Sportswashing is Norway's latest word of the year. Your initial reaction may be ‘what?’, but here’s why the choice of word is important.
In December every year, the Language Council of Norway announces its ‘word of the year’. For 2021, the word was sportsvaske, or sportswashing. In their words:
‘In 2022, several large sporting events will be organized in countries that are criticized for their poor human rights records. With that in mind, sport washing has become a relevant word in Norwegian…Sportswashing is used when authorities in totalitarian regimes utilize sporting events to present themselves in a better light’ (my translation).
Some expressed surprise at this year’s word choice – perhaps especially when compared with last year’s ‘korona’ – but Helene Uri, author, linguist and professor, is quick to point out that this year’s word is important politically. She praises the Language Council of Norway for providing a platform for discussion.
Speaking out against sportswashing and the 2022 Qatar World Cup
The most-discussed sportswashing case of 2021 was perhaps the 2022 Qatar World Cup.
Norway’s football team did not qualify but they certainly made a statement, opting for jerseys with the message Human Rights On And Off The Pitch in several qualifying matches.
Norwegian players and clubs have been outspoken on human rights conditions in Qatar, and Norwegian football magazine Josimar has published texts that were controversial enough to put them at the receiving end of a defamation claim from the Qatar 2022 organizing committee.
Additionally, the editor-in-chief at Josimar as well as Norwegian Broadcasting Corporation (NRK) members of staff Halvor Ekeland and Lokman Ghorbani were detained while reporting from Qatar late last year.
Amnesty Norway have also been vocal in their critique of Qatar’s poor human rights records, arguing that the World Cup is a golden opportunity to apply more pressure on Qatar to respect the International Covenant on Civil and Political Rights (ICCPR) and the International Covenant on Economic, Social and Cultural Rights (ICESCR), which the country signed in 2018.
There is no doubt that Qatar’s human rights record leaves a lot to be desired, and that some of the foreign migrant workers contributing to making the 2022 Qatar World Cup a reality live and work under appallingly poor conditions.
In the game of rights, power matters. In the game of rights, the Norwegian national football team, Tromsø IL, Josimar, and NRK can share information, stories, and outrage without potential risk to livelihoods, host country residence permits, or prison sentences.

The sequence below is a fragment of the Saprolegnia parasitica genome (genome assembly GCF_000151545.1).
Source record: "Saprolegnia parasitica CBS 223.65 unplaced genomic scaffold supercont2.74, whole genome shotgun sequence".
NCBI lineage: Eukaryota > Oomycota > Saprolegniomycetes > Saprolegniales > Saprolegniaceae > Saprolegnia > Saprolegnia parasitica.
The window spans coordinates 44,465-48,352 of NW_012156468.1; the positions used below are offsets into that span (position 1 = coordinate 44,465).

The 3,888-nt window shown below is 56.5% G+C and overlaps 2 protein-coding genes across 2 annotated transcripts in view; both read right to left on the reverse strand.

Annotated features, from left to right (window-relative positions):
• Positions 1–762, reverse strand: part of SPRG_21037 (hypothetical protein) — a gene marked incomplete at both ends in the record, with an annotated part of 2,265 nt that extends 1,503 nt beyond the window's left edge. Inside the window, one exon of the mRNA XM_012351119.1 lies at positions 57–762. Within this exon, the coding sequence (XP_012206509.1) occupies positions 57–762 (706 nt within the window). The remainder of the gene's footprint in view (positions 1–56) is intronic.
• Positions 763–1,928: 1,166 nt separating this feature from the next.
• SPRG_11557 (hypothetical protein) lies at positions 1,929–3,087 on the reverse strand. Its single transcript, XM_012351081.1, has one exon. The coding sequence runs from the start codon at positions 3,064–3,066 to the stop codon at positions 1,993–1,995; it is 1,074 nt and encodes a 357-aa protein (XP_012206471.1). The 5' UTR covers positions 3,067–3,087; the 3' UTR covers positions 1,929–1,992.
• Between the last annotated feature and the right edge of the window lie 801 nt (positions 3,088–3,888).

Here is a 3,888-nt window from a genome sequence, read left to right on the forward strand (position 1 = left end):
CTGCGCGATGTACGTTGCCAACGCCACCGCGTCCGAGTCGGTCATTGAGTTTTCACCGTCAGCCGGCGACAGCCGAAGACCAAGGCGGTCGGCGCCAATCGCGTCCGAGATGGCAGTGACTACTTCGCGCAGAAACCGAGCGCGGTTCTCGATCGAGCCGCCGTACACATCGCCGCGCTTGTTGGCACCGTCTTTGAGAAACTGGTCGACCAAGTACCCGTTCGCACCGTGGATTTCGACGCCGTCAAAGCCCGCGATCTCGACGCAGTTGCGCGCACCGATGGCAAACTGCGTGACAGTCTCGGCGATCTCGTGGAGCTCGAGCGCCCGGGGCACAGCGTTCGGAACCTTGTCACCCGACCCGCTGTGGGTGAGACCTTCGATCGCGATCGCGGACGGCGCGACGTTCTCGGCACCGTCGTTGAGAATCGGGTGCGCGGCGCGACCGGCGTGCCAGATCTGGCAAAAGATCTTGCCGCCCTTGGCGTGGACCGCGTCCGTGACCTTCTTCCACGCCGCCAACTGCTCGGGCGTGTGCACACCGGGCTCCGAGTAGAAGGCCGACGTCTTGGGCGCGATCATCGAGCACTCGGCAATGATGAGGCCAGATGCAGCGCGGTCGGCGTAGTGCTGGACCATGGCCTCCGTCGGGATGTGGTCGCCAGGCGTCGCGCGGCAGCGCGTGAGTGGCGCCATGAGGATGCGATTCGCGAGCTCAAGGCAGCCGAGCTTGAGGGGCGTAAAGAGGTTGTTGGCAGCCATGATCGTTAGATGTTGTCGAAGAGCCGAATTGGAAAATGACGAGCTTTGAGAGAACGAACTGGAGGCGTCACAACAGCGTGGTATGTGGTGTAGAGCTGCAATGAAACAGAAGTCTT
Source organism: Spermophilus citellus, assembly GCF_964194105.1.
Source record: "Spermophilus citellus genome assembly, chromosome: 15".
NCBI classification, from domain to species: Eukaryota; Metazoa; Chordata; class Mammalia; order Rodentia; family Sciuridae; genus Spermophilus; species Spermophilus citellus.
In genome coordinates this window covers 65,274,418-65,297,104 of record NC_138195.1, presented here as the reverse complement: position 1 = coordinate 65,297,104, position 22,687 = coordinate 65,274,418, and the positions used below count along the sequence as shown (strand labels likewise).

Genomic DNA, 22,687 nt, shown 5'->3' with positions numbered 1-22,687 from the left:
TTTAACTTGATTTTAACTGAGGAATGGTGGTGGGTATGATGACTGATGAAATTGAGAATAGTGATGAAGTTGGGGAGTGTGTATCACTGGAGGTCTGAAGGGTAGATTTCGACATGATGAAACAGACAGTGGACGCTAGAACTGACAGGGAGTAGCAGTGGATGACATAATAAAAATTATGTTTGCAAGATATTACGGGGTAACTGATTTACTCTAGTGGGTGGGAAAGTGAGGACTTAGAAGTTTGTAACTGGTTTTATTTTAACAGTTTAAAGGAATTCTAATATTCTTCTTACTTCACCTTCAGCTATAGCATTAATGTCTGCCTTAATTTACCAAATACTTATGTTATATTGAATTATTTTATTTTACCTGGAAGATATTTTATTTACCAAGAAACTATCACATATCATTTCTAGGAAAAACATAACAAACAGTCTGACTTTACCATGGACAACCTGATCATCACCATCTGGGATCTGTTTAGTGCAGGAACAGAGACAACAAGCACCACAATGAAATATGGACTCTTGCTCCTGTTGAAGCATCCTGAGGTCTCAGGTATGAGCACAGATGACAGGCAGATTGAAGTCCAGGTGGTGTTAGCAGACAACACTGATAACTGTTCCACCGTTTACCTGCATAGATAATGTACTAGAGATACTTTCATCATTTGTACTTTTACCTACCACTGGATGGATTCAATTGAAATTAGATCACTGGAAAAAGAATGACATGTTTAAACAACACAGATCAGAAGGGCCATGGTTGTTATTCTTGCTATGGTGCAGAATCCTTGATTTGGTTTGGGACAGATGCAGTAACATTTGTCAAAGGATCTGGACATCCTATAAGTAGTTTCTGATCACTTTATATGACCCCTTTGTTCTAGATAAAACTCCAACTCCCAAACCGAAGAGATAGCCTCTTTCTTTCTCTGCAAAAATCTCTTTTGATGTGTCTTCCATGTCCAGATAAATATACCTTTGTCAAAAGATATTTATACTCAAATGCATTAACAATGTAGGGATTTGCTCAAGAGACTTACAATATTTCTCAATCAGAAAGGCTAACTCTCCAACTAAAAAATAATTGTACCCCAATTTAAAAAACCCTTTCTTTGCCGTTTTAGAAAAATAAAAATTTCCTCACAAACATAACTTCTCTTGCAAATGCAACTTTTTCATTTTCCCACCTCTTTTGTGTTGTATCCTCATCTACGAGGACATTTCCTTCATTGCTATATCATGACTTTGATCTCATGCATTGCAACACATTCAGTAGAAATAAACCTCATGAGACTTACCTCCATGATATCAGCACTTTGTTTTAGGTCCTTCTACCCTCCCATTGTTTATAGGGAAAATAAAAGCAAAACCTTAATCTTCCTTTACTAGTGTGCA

The migrants, more often than not, cannot. To understand that, we need to understand the structures of sponsorship linking migrants and citizens in Qatar.
Migrants in the Arab Gulf
The tiny state of Qatar relies heavily on a non-national workforce. Migrants completely outnumber citizens and make up over 90% of the population.
The migrants are seen as temporary guest workers; there to do a job, and return home. This is not necessarily what happens in reality and the Arab Gulf is full of non-nationals who have spent a lifetime there – but structurally, always as ‘temporary guests’, knowing that permanence or naturalization is difficult if not impossible.
Migrant workers can be roughly divided into three categories:
- domestic workers
- low- to mid-skilled workers
- mid- to highly skilled workers
The 2022 World Cup construction workers we’ve been able to read about in several newspaper articles fall into group two, composed largely of South-East Asian and African nationals.
The kafala system – a relationship of power difference
The kafala – or sponsorship – system, regulates the vast non-national workforce and is perhaps best described as a structural relationship of power difference between a national employer (kafeel/sponsor) and a migrant employee.
The kafala system, according to non-profit organization Migrant Rights, “… is a way for governments to delegate oversight and responsibility for migrants to private citizens or companies.” It gives “… legal responsibility, powers, and rights to the sponsor in the eyes of the State.”
The migrant’s relationship, therefore, is not directly with the State, but with a citizen or (citizen-owned) company who is legally and financially responsible for them, states Silvia Pessoa, teaching professor at Carnegie Mellom University in Qatar.
That sponsor controls both work permits and residency, which means that your right to live depends on your right to work which again depends on the sponsor.
Adding to this, freedom of organization, demonstration, and expression is limited throughout the Arab Gulf. Complaints, questions, or publication of views against sponsors or the host state could land you in prison or cost you your job.
A migrant’s chances of filing a labor dispute case against their sponsor and resolving the case with a favorable result are also limited.
For a migrant construction worker, a job loss is a considerable personal and financial loss, affecting not just himself but also his family back home.
The end of kafala?
To be fair, Qatar is working towards reforms and has made changes to the kafala system in recent years. Some have even stated that the kafala system has come to an end, while others worry about recent pushbacks to the changes made.
Either way; it’s not enough. Migrant workers in the 2022 Qatar World Cup still live with a structural system of power imbalance where the odds are most definitely not in their favor.
‘Sportsvaske’ is a political statement. Use it well
Making sportswashing ‘word of the year’ is a political statement. Let’s not allow Qatar to sport wash their image so all you remember from the 2022 World Cup is glitzy football fields and heroic players.
Don’t get me wrong; I admire and applaud the players. But the migrant workers are the real heroes of this World Cup.
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